Go out with
Is it possible to do both?
I, too, might have the inclination
To ask out another girl, on occasion.
IV. What She Means to Me
Have I ever told you about her?
I’ve known her as long as
I’ve known you.
Coincidence, huh? Perhaps (dirty laugh!).
This girl, she’s wonderful.
She means so much to me.
How much? How much
Water does it take to fill
The Atlantic Ocean? You see?
V. Why I Can’t Tell Her
I met this girl one time in band,
In eleventh grade.
I thought she was wonderful.
I opened up to her
More than I had ever,
We were real close, she and I.
She dropped me so fast
I didn’t even know it at first.
I was lucky.
It only took me six months
to recover (Connie has me beat).
I promised I’d never again
Make that mistake.
(Promises, promises, promises;
Me and my idle threats)
So, after two and a half years
I’ve broken that promise.
I don’t feel bad at all;
In fact, I feel great!
It wasn’t a promise,
It was a wall,
A barrier, a door with a…
A guard to my inner feelings.
That girl who dumped me,
She said I don’t show my emotions anymore.
Part of that wall’s still there.
I believe I show my emotions,
At least, somewhat, anyway.
This beautiful girl
(You know she’s you),
There have been a hundred times
I wanted to kiss her.
To some, a kiss is a greeting
To me, a kiss is sacred.
To kiss a girl means she’s
Not just a warm body
Or a listening ear.
The girl I kiss has to be
Only four girls in my life
Have earned that specialness.
You’re more than special, though.
I mean, we’ve grown up together.
We were buddies, then companions,
Then friends, and now…well,
I’ve never had a relationship like this.
I wish we didn’t live apart (so far).
I don’t know why I won’t open up to you.
I have, but not completely.
What if I did? Am I afraid?
Janeil, I want you in my arms
Right now! I miss you!
You’re so understanding
That I can’t stand not to tell you
All my feelings!
Something holds me back.
WHAT IS IT?
VII. Please Understand
I’m going bananas,
I mean I’m a fruitcake.
I hope you don’t mind,
I really want your permission (I’m serious!),
There’s this girl
Who I’ve wanted to take out for
Over a year now.
She finally said yes.
I know this sounds silly but
Do you mind?
I’d really worry if you did.
The date’s not that important, but
You’re important enough to me
That if you say no
I won’t go out with her.
“No sooner said than done,” as they say.
Believe me, I’m serious.
You mean a lot to me.
This other girl’s not worth
Sacrificing what we have together.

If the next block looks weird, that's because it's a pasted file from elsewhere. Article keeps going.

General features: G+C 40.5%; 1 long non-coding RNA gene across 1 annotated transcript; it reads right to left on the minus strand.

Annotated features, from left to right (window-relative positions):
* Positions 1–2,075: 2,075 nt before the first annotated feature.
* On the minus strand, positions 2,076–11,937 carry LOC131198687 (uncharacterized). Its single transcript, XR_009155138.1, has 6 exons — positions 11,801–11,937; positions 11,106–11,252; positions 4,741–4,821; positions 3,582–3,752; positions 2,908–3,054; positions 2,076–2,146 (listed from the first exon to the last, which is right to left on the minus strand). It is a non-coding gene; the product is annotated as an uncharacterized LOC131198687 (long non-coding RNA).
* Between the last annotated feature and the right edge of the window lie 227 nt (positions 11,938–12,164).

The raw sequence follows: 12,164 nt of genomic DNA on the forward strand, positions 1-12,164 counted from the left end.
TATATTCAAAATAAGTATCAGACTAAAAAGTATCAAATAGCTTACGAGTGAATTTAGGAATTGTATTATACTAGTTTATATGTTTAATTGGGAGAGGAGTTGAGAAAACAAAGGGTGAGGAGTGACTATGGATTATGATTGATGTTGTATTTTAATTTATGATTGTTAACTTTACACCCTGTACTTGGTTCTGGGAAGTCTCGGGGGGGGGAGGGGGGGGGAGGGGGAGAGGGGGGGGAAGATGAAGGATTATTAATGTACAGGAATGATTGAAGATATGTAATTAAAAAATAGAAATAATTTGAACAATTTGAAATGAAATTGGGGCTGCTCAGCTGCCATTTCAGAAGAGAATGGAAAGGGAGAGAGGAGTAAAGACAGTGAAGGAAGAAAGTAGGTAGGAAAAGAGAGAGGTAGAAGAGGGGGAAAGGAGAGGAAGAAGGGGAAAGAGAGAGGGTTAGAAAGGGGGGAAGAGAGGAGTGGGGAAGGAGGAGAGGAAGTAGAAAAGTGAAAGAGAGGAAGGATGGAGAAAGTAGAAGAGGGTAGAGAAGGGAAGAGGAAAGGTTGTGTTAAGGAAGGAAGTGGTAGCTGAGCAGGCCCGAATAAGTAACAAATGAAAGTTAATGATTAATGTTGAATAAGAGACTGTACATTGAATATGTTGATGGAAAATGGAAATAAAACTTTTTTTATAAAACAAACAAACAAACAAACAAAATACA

I’m being more open than I planned.
You’re influencing me in spirit.
I take you with me wherever I go
(except the bathroom — I’m not that open).
I hope you understand what I’ve said.
You say you do. Please do.
We have a strong relationship —
Ours is a bond that stays.
= == === ==== === == =
I’ve been thinking
(I don’t know everything),
Since we love each other,
As far as I know,
We’re not seeing anyone else
(I never did call that girl),
Why don’t we…
Why don’t we become…
Why don’t we become
(You won’t believe this
But two of my fellow employees,
They read this much. Anyway…)
Boyfriend and girlfriend?
I love you enough myself
To not have eyes for anyone else.
I believe you love me as much;
At least your touch tells me that
(And your eyes and voice and…).
What do you say?
= == === ==== === == =
Crash! Another dish —
Patty’ll kill me.
She’s not so bad, really,
But sometimes she can be a pain.
Life is like that,
Some of us aren’t perfect,
Most of us aren’t,
But it’s nice to think we are.
Denny says the three C’s
Will get us closer to perfect.
We’re better than Chicago,
I know that,
‘Cause we’re all good.
Washing dishes, making pizzas,
It’s a rough life, you know.
I mean we could be digging ditches
Or sitting in an office all day.
Instead, we become friends —
We laugh, joke, help each other
To be friends, you must be there
To keep one another going.
Today, we prep,
Tomorrow, who knows,
We may be rolling dough.
Remember, it’s the customers who count,
They’re always right.
Even if they’re bitches and bastards,
They pay our bills.
So what if the tips are small tonight,
Didn’t you lose a few of those unwanted pounds?
= == === ==== === == =
I have been thinking, as always,
About what I could do for you,
To show how much I care.
I almost bought a dozen roses;
We almost went to Clingman’s Dome;
All these things are big gestures,
To be sure.
I thought, “I could do that for any girl,”
But I want to do something more.
I want to show you my world —
Trees, flowers, birds, bees —
I want to be with you to watch the sun set.
You should know by now,
You’re worth to me more than anything
Money can buy; no roses or long trips,
No fancy restaurants or classy bars
Can replace what you mean to me more than this:
The precious moments we have together that
no one can take away.
I can feel you with me right now.
I see your smile, your green eyes,
Your nice body.
Your arms are around me.
Your perfume is everywhere.
We look at each other and can’t help but smile.
My arms are around your waist,
I whisper something to you
[Look! We have an audience].
You laugh and we kiss again.
Damn it! It’s not fair!
I want to be with you all the time.
We can’t have everything.
All I want is you.
Tell me, God, is that too much to ask for?
– 17 July 1981
= == === ==== === == =
We sat there,
(At each other)
At the mountains,
And marveled about the world.
We rolled in the grass,
Thoughts and feelings,
And wondered how lucky we are.
Nighttime brought another view;